These are signs of how the expanding civil war in Libya has created a potential opening for the Islamic State to revive itself in the country, according to Libyan commanders and Western officials.
Today, the militias that targeted the Islamic State are themselves targets of airstrikes by the forces of eastern warlord Khalifa Hifter, who is seeking to oust the United Nations-installed government. The small contingent of U.S. troops that coordinated with the militias left Libya months ago.
“We used to have eyes in the south,” said Brig Gen. Nas Abdullah, the top military commander in Sirte. “Now we can’t go out there. The planes will bomb us.”
Since Hifter launched his offensive on the capital of Tripoli in April, the militants have staged nine attacks, mostly in the south, said U.S. military officials. These included one that killed nine in the city of Sabha and another that targeted an oil field, killing three. In June, the Islamic State asserted responsibility for two bombings that injured 18 in the eastern city of Derna, the group’s first attack in the city since 2016.
Those attacks triggered four U.S. drone strikes in September, targeting Islamic State positions in the southern desert, including two attacks on the oasis town of Murzuq, about 600 miles south of Tripoli. Social media reports in Libya suggested that one of the strike’s targets was Malik Khazmi, a prominent Islamic State recruiter. The airstrikes marked a resumption of attacks on the Islamic State after a 10-month pause.
The strikes killed 43 militants, roughly a third of the Islamic State forces, according to the U.S. military. A senior U.S. defense official, speaking last month to a small group of reporters on the condition of anonymity to discuss intelligence information, described the attacks as a “pretty significant degradation” of the militants’ capabilities.
The U.S. military estimates there are now about 100 Islamic State militants in Libya.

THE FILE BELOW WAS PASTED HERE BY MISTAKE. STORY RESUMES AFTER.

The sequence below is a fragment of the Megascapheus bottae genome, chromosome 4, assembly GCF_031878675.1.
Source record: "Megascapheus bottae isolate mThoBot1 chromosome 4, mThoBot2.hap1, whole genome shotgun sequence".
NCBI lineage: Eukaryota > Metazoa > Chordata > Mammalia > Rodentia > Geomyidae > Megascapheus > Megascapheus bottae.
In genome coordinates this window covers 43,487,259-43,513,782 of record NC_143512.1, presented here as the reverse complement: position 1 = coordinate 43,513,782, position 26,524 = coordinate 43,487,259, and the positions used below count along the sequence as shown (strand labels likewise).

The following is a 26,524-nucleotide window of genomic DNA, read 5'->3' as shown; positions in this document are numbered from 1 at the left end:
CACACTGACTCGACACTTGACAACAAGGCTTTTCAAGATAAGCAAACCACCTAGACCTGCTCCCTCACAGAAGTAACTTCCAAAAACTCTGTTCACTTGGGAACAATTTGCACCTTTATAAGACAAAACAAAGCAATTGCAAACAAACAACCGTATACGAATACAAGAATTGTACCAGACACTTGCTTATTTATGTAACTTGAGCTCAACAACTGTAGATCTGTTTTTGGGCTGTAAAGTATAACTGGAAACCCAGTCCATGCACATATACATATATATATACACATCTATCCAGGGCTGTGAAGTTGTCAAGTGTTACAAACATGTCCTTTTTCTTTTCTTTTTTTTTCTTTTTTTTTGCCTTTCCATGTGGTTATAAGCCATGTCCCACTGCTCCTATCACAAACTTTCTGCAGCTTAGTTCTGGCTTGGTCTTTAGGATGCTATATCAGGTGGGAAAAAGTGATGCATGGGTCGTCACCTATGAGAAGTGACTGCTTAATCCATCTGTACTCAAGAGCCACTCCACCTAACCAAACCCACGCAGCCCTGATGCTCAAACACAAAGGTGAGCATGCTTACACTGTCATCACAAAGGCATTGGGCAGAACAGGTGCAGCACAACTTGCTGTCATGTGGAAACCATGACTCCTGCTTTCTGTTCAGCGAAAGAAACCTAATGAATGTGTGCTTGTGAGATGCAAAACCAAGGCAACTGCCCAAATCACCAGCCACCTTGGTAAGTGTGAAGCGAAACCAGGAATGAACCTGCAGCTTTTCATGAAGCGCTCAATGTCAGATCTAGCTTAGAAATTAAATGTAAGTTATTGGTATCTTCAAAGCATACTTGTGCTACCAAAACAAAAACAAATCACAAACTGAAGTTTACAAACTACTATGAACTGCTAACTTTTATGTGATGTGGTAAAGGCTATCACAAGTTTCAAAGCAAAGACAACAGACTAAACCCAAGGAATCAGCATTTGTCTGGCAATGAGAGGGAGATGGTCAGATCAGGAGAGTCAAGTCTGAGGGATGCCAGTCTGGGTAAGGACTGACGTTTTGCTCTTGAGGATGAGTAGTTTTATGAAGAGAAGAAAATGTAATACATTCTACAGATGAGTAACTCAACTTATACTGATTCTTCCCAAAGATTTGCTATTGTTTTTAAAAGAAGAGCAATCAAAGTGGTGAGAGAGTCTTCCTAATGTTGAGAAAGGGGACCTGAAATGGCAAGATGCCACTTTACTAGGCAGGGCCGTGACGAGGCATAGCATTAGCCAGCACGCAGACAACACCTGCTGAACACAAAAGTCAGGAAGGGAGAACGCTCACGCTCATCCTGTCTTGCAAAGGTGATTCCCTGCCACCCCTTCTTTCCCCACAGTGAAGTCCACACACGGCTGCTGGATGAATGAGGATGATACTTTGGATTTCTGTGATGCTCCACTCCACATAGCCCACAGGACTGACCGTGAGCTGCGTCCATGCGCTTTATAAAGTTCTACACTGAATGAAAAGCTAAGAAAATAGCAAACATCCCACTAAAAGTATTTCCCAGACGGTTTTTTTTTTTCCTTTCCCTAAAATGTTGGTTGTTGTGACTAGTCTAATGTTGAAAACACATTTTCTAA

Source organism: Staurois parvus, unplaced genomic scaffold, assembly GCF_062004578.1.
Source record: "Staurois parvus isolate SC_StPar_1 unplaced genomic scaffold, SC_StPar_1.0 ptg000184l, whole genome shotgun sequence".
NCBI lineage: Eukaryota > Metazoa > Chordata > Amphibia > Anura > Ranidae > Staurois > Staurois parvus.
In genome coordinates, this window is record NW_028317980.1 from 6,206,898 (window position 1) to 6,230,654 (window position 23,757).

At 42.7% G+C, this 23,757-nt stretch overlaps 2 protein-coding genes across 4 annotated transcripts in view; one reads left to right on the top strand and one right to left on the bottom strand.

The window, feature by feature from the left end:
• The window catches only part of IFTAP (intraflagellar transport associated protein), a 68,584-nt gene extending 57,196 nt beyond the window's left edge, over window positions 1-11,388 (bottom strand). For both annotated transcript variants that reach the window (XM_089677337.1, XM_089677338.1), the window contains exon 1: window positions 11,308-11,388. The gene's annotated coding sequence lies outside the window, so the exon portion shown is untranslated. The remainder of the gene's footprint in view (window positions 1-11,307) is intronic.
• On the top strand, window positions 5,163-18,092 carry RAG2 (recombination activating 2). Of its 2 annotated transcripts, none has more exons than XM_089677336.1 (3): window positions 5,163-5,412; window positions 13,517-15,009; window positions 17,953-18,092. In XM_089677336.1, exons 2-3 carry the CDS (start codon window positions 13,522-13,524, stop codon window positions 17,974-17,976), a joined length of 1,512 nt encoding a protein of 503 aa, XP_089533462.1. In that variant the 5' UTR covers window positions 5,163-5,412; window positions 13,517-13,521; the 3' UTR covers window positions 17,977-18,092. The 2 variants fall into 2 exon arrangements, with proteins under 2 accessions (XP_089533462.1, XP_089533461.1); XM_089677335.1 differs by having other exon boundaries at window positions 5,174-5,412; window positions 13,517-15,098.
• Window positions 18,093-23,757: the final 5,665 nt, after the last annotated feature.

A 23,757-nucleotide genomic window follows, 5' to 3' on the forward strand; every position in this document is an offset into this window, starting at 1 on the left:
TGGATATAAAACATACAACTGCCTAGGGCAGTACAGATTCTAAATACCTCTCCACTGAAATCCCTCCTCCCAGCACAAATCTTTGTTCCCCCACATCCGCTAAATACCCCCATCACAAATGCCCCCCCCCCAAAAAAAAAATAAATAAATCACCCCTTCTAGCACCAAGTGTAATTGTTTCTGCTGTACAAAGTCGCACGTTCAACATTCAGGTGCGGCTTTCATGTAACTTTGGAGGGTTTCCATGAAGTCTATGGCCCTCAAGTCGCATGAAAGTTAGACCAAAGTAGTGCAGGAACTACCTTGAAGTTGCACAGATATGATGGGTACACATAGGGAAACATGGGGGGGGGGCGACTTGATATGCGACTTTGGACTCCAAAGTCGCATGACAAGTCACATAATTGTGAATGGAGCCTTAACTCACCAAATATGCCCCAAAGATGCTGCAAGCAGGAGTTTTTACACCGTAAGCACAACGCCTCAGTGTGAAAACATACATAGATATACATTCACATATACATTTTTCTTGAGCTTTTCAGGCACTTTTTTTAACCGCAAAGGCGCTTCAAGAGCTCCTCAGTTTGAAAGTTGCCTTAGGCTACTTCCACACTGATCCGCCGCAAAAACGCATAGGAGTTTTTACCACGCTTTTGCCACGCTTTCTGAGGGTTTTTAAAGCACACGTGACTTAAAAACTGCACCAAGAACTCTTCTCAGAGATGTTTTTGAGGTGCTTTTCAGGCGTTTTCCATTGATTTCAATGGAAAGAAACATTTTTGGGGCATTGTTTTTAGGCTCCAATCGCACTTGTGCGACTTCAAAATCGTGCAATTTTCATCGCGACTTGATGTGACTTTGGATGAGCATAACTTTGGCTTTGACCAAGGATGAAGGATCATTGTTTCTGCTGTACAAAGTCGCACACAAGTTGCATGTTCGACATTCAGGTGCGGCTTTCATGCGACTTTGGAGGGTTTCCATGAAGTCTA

But the official, as well as others interviewed, cautioned that the Islamic State branch remains capable of taking advantage of the current power vacuum.
“There is concern that as this conflict goes on, the ability of ISIS and al-Qaeda to regroup is going to grow,” said a Western official who spoke on the condition of anonymity to speak freely. “Nobody is under any illusion that we’re out of the woods in Libya yet on the counterterrorism front.”
After the death of Islamic State leader Abu Bakr al-Baghdadi in a U.S. military strike in Syria last month, even more attention has turned to the status of the group’s affiliates around the world.
At its height, the Islamic State had as many as 5,000 fighters in the country and controlled more than 125 miles of the coastline.
Sirte was an extension of the group’s self-proclaimed caliphate. The militants also had bases in Derna and in Sabratha in the west. While most of its fighters were homegrown, the Islamic State also attracted nationals from Tunisia, Egypt, West Africa, Sudan — and even some Americans and Europeans.
Now, three-quarters of the Libyan militias that defeated the Islamic State here are fighting on Tripoli’s front lines, taking valuable resources away from the counterterrorism fight.
“Nobody is saying or doing anything,” said Gen. Mohammed Haddad, a senior pro-government commander, referring to the international community. “Are we not on the right side? We fought ISIS in Sirte. Now, Hifter is targeting us.”
Adding to the Libyans’ frustration is a sense they were abandoned by the United States. Top pro-government commanders and officials said that if U.S. counterterrorism ground forces were still in Libya, efforts to battle the Islamic State would be more effective.
“The Americans are not 100 percent supporting us,” Haddad added. “I was shocked that when Hifter attacked Tripoli, the Americans here got on board their planes and left. It left a big wound inside me.”
Rebecca Farmer, a spokeswoman for the U.S. Africa Command, said that “U.S. forces relocated from Libya due to the deteriorating security situation.” She declined to comment on the relationship with their Libyan partners, but said they still coordinate on counterterrorism efforts.
When asked whether the limited ability to access the south could harm efforts to fight the Islamic State, Farmer said she cannot comment on “internal discussions between U.S. and Libyan leadership.” She added that “we continue to monitor ISIS” and that “we will take appropriate action as ISIS presents itself.”